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Antique Large Giltwood Louis Revival Oval Cushion Mirror 19th C 139x100cm

Antique Large Giltwood Louis Revival Oval Cushion Mirror 19th C 139x100cm

Antique Large Giltwood Louis Revival Oval Cushion Mirror 19th C 139x100cm


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About this item

A finely carved antique Louis Revival  'Cushion' giltwood mirror, circa 1870 in date.

The central oval mirror plate is framed by four beaded and egg and dart cushioned marginal side mirror  plates with a decorative inner frame, the mirrors are all superbly bevelled.

The frame is surmounted with a striking carved giltwood floral and foliate crest, it features outset decoration of garlands, and is further enhanced  with giltwood shell and floral deoration. The gilding in excellent original condition.


This mirror is a very decorative item which will look amazing and enhance the look of any room.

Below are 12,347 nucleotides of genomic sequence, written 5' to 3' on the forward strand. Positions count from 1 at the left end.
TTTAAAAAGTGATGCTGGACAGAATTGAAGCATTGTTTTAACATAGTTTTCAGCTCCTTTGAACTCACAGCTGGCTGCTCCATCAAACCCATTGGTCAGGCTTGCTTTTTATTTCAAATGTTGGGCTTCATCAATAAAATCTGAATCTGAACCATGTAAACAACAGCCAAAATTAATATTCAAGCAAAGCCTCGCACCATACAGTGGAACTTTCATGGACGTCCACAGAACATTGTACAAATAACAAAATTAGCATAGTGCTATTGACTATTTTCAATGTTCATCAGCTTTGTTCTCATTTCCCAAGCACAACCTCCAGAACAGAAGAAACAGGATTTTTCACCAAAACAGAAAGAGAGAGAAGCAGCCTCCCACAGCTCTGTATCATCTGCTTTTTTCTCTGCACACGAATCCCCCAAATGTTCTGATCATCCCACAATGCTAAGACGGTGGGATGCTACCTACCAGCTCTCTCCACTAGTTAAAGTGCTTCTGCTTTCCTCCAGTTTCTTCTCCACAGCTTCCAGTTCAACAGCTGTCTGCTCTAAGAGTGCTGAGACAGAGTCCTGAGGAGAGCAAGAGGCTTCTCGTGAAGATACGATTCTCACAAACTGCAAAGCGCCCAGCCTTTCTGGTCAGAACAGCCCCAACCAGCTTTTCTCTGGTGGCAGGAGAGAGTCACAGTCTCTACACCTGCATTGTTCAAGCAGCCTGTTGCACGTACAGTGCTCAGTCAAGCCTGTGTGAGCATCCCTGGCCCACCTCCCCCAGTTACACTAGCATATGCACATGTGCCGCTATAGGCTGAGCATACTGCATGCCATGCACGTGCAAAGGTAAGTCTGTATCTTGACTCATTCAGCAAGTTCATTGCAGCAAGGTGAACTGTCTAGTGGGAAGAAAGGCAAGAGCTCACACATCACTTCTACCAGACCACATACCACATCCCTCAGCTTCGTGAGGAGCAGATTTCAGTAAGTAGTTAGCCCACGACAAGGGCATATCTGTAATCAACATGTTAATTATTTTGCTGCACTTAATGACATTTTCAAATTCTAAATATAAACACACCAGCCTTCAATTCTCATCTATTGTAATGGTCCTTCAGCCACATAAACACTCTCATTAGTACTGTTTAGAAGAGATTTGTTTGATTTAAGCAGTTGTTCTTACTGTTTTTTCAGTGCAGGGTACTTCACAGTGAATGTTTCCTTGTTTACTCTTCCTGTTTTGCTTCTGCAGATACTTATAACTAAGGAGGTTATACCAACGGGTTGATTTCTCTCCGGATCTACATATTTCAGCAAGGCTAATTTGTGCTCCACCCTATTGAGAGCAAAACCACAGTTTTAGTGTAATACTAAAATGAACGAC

In excellent condition, the frame having its been beautifully cleaned and waxed in our workshops, please see photos for confirmation.

Dimensions in cm:

Height 139 x Width 100 x Depth 22

Dimensions in inches:

Height 4 feet, 7 inches x Width 3 feet, 3 inches x Depth 9 inches

are commonly used for personal grooming or admiring oneself (in which case the archaic term looking-glass is sometimes still used), decoration, and architecture.

The earliest manufactured mirrors were pieces of polished stone such as obsidian, a naturally occurring volcanic glass. In classical antiquity, mirrors were made of solid metal (bronze, later silver) and were too expensive for widespread use by common people; they were also prone to corrosion. Due to the low reflectivity of polished metal, these mirrors also gave a darker image than modern ones, making them unsuitable for indoor use with the artificial lighting of the time.

The method of making mirrors out of plate glass was invented by 16th-century Venetian glassmakers on the island of Murano, who covered the back of the glass with mercury, obtaining near-perfect and undistorted reflection. For over one hundred years, Venetian mirrors installed in richly decorated frames served as luxury decorations for palaces throughout Europe, but the secret of the mercury process eventually arrived in London and Paris during the 17th century, due to industrial espionage. French workshops succeeded in large scale industrialization of the process, eventually making mirrors affordable to the masses.


W100.0 x H139.0 x D22.0 cm



Wear condition


Date of manufacture



19th Century


VAT status

Seller is VAT registered


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